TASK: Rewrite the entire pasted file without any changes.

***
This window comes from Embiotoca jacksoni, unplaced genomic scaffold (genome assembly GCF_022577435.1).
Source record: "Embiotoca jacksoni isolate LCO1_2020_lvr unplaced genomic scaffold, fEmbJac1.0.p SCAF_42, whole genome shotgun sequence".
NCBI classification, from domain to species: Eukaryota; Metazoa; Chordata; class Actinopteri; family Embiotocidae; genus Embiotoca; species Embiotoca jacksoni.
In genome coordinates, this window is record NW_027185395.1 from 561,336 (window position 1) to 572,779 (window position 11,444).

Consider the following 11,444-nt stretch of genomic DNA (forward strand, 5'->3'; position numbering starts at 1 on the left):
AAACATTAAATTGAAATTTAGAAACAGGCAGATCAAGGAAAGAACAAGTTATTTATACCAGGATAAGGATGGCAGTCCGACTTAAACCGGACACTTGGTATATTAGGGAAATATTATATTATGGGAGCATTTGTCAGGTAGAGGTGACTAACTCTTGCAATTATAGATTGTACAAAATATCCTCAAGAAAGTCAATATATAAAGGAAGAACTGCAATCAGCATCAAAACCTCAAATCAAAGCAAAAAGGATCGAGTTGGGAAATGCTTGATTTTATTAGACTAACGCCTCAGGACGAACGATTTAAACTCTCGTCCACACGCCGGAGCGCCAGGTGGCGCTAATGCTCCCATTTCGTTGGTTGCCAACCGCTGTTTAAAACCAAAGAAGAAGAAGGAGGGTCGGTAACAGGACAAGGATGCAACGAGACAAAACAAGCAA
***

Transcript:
This window comes from Embiotoca jacksoni, unplaced genomic scaffold (genome assembly GCF_022577435.1).
Source record: "Embiotoca jacksoni isolate LCO1_2020_lvr unplaced genomic scaffold, fEmbJac1.0.p SCAF_42, whole genome shotgun sequence".
NCBI classification, from domain to species: Eukaryota; Metazoa; Chordata; class Actinopteri; family Embiotocidae; genus Embiotoca; species Embiotoca jacksoni.
In genome coordinates, this window is record NW_027185395.1 from 561,336 (window position 1) to 572,779 (window position 11,444).

Consider the following 11,444-nt stretch of genomic DNA (forward strand, 5'->3'; position numbering starts at 1 on the left):
AAACATTAAATTGAAATTTAGAAACAGGCAGATCAAGGAAAGAACAAGTTATTTATACCAGGATAAGGATGGCAGTCCGACTTAAACCGGACACTTGGTATATTAGGGAAATATTATATTATGGGAGCATTTGTCAGGTAGAGGTGACTAACTCTTGCAATTATAGATTGTACAAAATATCCTCAAGAAAGTCAATATATAAAGGAAGAACTGCAATCAGCATCAAAACCTCAAATCAAAGCAAAAAGGATCGAGTTGGGAAATGCTTGATTTTATTAGACTAACGCCTCAGGACGAACGATTTAAACTCTCGTCCACACGCCGGAGCGCCAGGTGGCGCTAATGCTCCCATTTCGTTGGTTGCCAACCGCTGTTTAAAACCAAAGAAGAAGAAGGAGGGTCGGTAACAGGACAAGGATGCAACGAGACAAAACAAGCAA